Tuesday, July 22, 2008

Women in the Wild West

Edith and the Mysterious Stranger
Linda Weaver Clarke
American Book Publishing (2008)
ISBN 9781589824690
Reviewed by Wendy Cleveland for Reader Views (6/08)

Edith and the Mysterious Stranger centers around the Roberts family living in the Wild West of Bear Lake, Idaho. Melinda is about to have a baby with her husband, Gilbert, but has found out that she needs to be bedridden for the remainder of her pregnancy. They enlist the help of Melinda’s cousin Edith, who is a nurse, to stay with them until the baby is born. Edith has never been married. Though many men have courted her, she seems to always find fault with each one. Melinda and Gilbert challenge each other that they will introduce Edith to two men, Henry and Joseph, with the help of Edith’s mother, Martha. Of course, Edith does not give either one of them a chance even though they continue to fight for her heart throughout. During one of Edith’s visits to her mother, she hands her a letter and tells her “We truly don’t know men until we’re married because we never know the inner person. You know, the heart, his spiritual side. We’re so busy courting and trying to impress one another that we never get to know the soul of the person.” Throughout the story, Edith receives numerous letters from this “Mysterious Stranger” each becoming more personal. Edith soon falls in love with this person even though she has never met him. Once Edith finds out who the “Mysterious Stranger” is, she is pleasantly surprised. Meanwhile, another love story is taking place between the new ranch-hand, David, and Gilbert’s 16-year-old daughter, Jenny. However, David came to the ranch with his own intentions that will be tested.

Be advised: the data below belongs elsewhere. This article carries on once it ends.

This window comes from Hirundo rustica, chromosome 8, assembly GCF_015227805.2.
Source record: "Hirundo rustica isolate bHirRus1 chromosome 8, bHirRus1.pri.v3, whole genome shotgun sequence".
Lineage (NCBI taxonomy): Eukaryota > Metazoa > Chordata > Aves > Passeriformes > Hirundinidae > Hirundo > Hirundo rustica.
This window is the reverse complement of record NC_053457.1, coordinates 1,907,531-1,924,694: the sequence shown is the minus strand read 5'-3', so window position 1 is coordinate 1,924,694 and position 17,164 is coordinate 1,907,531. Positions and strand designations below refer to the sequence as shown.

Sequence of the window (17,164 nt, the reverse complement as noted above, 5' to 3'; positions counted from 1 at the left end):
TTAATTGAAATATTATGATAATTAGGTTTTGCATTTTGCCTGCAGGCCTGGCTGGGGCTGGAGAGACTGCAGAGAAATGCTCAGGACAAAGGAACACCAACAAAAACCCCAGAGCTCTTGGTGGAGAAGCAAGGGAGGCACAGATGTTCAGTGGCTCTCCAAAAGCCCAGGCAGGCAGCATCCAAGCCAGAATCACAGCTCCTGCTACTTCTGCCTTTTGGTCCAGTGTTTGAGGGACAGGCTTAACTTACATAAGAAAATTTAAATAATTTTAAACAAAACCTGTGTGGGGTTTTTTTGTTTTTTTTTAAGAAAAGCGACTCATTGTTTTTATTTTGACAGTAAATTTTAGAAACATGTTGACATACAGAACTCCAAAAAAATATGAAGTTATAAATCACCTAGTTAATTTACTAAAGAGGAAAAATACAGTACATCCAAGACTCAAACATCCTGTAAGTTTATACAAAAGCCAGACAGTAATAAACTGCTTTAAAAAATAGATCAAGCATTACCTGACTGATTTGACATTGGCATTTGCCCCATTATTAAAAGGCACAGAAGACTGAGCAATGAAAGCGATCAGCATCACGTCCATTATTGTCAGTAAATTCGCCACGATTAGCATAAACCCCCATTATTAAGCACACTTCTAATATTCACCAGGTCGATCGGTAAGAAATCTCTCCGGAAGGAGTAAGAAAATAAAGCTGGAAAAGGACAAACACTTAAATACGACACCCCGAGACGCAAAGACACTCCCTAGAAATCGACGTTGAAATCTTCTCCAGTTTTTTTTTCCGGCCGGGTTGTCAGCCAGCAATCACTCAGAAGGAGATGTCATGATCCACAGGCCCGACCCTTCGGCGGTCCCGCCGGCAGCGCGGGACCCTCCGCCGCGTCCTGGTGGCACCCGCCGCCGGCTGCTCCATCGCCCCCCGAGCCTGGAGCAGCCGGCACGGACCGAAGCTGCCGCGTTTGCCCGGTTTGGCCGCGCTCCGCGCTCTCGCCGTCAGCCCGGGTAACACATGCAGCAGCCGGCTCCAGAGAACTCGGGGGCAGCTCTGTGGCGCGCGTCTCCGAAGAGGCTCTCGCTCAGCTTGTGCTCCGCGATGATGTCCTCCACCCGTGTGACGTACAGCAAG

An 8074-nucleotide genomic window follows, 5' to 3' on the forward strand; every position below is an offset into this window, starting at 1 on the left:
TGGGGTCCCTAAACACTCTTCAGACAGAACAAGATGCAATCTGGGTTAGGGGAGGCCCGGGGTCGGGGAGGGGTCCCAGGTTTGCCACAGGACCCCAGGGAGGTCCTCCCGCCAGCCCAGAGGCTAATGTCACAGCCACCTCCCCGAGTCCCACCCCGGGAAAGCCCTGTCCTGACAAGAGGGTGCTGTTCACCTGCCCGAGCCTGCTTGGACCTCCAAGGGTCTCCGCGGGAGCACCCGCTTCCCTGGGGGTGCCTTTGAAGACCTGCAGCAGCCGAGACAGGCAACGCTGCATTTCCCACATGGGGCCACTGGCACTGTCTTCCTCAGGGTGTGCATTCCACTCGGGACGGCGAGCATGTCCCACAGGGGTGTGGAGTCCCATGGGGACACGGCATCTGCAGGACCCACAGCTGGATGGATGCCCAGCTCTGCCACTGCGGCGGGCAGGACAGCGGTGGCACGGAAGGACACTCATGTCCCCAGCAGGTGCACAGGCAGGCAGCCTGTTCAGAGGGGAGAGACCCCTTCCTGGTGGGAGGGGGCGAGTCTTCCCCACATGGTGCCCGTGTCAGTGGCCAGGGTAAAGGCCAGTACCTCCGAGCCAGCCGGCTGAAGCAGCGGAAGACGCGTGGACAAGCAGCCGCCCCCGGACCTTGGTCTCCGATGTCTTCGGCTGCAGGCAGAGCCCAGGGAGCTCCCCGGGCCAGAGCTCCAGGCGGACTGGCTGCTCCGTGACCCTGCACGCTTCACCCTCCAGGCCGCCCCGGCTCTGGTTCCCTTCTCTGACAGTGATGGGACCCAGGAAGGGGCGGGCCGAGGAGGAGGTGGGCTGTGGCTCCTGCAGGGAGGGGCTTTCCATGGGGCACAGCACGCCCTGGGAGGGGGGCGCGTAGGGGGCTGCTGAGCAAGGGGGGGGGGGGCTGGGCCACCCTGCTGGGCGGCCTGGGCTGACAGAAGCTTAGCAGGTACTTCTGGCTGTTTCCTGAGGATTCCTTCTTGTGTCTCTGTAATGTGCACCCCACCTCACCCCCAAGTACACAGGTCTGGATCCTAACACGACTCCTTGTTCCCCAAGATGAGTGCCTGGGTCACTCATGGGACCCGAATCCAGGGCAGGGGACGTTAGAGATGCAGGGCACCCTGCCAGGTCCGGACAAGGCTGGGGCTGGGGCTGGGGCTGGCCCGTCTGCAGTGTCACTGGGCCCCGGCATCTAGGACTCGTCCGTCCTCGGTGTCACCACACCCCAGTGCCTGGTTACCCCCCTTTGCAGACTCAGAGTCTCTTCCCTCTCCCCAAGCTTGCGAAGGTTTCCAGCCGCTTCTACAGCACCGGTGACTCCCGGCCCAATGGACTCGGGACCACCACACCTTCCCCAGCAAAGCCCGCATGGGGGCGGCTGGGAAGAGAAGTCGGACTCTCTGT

When I first started reading this book, I did not know that it was Christian Fiction nor have I ever read any. I was pleasantly surprised to find this story very uplifting. Ms. Clark did a fantastic job of portraying the importance of knowing your God Given Gifts. The history of the Wild West was also intriguing with the world of outlaws and cattle rustlers as well as the medicines and herbs they used. The doctor kept telling Melinda to take a few glasses of wine or whiskey each day for her cramping. Who knew?

The Power of the Written Word—this is the life lesson I took away from Linda Weaver Clarke’s book “Edith and the Mysterious Stranger.” In today’s society, no one writes letters anymore. Everything is done by email or telephone. Most everyone today is also materialistic looking at the outer rather than inner person. The fact that Edith fell in love with someone just by getting to know them through their letters and not seeing them was inspirational to me. Humility—if we all could just get a little of that, we would all be better people. Even though this book was a Christian love story, I would definitely recommend this to anyone interested in a good inspirational read from beginning to end. You won’t be disappointed. I’m definitely a fan and will be looking for another installment in the Roberts family saga.

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